Arkansas Executions 2017

Jack Harold Jones
Department of Correction

The Arkansas Parole Board has recommended the governor move forward with plans to execute one of seven inmates facing lethal injection later this month.

The board on Monday voted 7-0 that the clemency request by Jack Harold Jones Jr. was without merit. The ultimate decision on whether to spare Jones' life rests with Republican Gov. Asa Hutchinson.

Jones is one of seven inmates scheduled to die this month. His execution is set for April 24.

Arkansas-born, best selling author John Grisham penned an editorial in USA Today calling for a stop to Arkansas’s plan to kill eight death row inmates from April 17th to 27th. One inmate has a stay on his sentence. 

Arkansas Death Chamber Lethal Injection
Arkansas Department of Correction

Arkansas voters remain firmly committed to the death penalty despite an upcoming quick execution schedule, advances made in DNA testing, and a national trend towards ending the practice.

A new Talk Business & Politics-Hendrix College survey suggests more than 2-to-1 support for the death penalty versus life without parole.

Q: Do you support the death penalty, or should the state of Arkansas make life without parole the maximum prison sentence for capital offenses?

61% Support death penalty
29% Life without parole
10% Don’t Know

A federal judge has granted an injunction in the execution of Jason F. McGehee, one of the eight Arkansas inmates scheduled to be executed later this month.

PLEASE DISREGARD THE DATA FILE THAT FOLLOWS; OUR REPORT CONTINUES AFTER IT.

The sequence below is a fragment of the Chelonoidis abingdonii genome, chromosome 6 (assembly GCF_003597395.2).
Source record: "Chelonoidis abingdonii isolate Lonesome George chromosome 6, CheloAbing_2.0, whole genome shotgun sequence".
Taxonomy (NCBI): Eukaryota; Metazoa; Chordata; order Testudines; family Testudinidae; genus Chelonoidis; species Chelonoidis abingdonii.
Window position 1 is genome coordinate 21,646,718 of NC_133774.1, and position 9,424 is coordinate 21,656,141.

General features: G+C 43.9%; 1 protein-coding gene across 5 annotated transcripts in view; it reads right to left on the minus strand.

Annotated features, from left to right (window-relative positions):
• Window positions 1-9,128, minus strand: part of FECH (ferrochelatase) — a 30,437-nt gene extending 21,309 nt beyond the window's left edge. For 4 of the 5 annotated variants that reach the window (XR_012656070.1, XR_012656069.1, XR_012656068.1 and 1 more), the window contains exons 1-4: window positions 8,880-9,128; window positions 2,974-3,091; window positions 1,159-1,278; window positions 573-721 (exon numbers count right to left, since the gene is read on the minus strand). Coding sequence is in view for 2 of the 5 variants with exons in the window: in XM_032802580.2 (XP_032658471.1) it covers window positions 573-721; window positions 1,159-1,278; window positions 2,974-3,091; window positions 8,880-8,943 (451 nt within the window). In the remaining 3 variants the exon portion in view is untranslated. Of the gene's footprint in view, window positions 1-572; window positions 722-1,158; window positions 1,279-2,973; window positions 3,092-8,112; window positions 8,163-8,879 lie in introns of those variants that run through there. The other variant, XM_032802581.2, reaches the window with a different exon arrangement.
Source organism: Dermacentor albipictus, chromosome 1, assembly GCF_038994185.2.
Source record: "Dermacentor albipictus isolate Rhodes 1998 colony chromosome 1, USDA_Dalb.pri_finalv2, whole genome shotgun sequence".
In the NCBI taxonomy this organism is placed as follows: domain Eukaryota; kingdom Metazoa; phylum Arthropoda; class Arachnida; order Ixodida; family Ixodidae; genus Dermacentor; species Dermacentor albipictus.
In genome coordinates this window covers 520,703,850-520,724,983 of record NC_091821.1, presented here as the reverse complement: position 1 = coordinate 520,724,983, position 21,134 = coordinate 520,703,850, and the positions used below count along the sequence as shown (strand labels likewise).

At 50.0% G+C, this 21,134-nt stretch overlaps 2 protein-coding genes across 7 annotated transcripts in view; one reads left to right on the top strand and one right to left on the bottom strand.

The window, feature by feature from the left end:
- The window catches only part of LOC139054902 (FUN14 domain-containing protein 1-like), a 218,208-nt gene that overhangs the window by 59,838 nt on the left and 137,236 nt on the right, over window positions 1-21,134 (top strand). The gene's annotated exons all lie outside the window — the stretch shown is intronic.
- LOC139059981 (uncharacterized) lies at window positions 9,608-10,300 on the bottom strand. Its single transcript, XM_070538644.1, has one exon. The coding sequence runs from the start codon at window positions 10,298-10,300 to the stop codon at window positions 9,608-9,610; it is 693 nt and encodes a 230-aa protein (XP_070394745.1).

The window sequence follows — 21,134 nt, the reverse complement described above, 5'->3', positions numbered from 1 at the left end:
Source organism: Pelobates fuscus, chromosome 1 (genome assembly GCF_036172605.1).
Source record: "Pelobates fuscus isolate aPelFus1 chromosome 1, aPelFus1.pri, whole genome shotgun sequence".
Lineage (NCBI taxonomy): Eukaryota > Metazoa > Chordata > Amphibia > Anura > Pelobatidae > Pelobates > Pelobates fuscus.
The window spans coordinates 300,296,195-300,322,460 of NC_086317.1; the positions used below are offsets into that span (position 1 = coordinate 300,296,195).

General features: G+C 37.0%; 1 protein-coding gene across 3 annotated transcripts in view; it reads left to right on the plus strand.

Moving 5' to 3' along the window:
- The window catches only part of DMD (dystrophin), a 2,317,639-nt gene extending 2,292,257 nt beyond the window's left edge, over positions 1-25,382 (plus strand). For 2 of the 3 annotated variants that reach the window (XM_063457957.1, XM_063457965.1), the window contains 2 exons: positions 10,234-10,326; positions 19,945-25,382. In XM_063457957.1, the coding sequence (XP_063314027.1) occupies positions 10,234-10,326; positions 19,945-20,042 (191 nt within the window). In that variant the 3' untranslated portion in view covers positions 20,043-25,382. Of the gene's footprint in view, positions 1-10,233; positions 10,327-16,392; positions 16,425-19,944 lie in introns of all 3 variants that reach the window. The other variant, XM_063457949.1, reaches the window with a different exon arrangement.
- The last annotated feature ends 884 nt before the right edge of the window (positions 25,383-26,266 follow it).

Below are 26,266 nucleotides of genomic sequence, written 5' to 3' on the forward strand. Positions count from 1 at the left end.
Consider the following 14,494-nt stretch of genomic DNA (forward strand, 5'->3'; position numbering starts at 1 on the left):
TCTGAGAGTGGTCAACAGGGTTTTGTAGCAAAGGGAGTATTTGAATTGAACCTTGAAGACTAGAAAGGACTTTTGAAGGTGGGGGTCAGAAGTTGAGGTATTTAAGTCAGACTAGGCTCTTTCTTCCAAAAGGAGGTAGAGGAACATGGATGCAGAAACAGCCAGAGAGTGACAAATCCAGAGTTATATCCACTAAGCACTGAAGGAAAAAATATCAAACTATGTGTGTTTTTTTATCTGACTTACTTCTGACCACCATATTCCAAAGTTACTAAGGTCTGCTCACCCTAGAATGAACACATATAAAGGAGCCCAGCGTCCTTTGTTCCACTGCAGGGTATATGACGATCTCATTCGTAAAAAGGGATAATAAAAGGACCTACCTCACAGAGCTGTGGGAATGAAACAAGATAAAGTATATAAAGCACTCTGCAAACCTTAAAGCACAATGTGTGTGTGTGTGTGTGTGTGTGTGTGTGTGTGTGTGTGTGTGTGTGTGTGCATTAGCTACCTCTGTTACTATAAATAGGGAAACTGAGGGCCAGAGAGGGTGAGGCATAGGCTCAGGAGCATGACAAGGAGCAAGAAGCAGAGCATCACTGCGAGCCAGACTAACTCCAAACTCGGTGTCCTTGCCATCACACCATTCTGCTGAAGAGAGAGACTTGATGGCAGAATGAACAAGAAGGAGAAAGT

Marshall denied requests for injunctions for five other condemned men whom the parole board did not recommend clemency.

The Arkansas Supreme Court has denied requests to stay the executions of two death row inmates scheduled to die this month. The court denied requests from inmates Stacey Johnson and Ledell Lee. The court’s orders relate to the inmates’ post-conviction appeals process.

Death penalty laws are on the books in 31 states, but only five carried out executions last year. Now Arkansas is rushing to execute death row inmates at an unprecedented pace this month, before the state's supply of lethal drugs expires.

"It's punishment. We are going to take a person who's helpless and we're going to kill him. Why? Because he deserves it," says New York Law School professor Robert Blecker on the death penalty.

Blecker is the author of The Death of Punishment: Searching for Justice Among the Worst of the Worst.

Rex Nelson
Jacob Slaton / Clinton School of Public Service

What's it like inside the Arkansas Governor's Mansion as executions are carried out? As the state prepares to resume executions after a 12 year hiatus, with eight inmates scheduled to die by lethal injection this month, KUAR reached out to someone who has inside knowledge.

While courts can certainly intervene, before the execution process begins, the governor is asked by prison officials one final time whether to proceed.

Jason McGehee
Department of Correction

Arkansas' parole board is suggesting that Gov. Asa Hutchinson extend mercy to one of eight inmates scheduled to die in a series of double-executions this month.

The Republican governor is not bound by the board's recommendation Wednesday that he spare Jason McGehee's life. The 40-year-old inmate was convicted of killing a teenager who had told police about a theft ring operating in far northern Arkansas.

 A lawyer for Arkansas death row inmates scheduled for execution later this month is arguing the state's accelerated timeline is subverting the state's clemency hearing protocol, functionally eliminating a public input period for the condemned men.

Public defender Julie Vandiver made that argument today inside federal Judge D.P. Marshall Jr.'s courtroom in Little Rock.

  Meanwhile, the state Supreme Court today stayed a lower court's ruling that the Arkansas Department of Corrections must release information about the drugs expected to be used in the executions.

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